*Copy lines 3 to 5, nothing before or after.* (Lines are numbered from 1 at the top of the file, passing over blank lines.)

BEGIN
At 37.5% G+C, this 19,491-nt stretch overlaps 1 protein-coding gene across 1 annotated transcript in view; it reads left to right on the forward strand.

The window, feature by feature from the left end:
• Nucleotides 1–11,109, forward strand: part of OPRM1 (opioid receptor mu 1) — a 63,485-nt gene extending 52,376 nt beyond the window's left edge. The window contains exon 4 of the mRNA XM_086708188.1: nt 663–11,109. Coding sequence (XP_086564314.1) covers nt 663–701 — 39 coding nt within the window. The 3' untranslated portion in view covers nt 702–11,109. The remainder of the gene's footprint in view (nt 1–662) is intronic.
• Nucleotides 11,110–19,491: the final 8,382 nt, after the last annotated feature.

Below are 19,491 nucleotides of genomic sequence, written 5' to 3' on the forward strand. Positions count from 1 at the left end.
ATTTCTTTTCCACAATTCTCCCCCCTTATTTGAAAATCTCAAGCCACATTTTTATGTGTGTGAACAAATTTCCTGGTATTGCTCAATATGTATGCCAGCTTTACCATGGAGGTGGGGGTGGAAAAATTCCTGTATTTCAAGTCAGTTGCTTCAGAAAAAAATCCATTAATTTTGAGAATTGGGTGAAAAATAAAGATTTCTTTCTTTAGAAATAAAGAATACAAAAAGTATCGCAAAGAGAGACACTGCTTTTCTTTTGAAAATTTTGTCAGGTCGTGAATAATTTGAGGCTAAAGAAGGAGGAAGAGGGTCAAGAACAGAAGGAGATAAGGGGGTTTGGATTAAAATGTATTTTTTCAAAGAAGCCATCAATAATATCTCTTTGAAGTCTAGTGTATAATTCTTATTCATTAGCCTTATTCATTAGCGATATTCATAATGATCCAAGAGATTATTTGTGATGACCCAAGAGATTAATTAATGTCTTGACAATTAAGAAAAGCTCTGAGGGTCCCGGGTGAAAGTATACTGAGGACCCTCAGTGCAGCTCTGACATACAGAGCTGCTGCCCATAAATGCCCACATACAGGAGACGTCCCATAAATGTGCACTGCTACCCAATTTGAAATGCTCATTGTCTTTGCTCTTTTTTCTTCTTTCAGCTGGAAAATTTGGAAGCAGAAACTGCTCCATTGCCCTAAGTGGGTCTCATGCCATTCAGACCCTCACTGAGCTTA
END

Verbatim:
• Nucleotides 1–11,109, forward strand: part of OPRM1 (opioid receptor mu 1) — a 63,485-nt gene extending 52,376 nt beyond the window's left edge. The window contains exon 4 of the mRNA XM_086708188.1: nt 663–11,109. Coding sequence (XP_086564314.1) covers nt 663–701 — 39 coding nt within the window. The 3' untranslated portion in view covers nt 702–11,109. The remainder of the gene's footprint in view (nt 1–662) is intronic.
• Nucleotides 11,110–19,491: the final 8,382 nt, after the last annotated feature.

Below are 19,491 nucleotides of genomic sequence, written 5' to 3' on the forward strand. Positions count from 1 at the left end.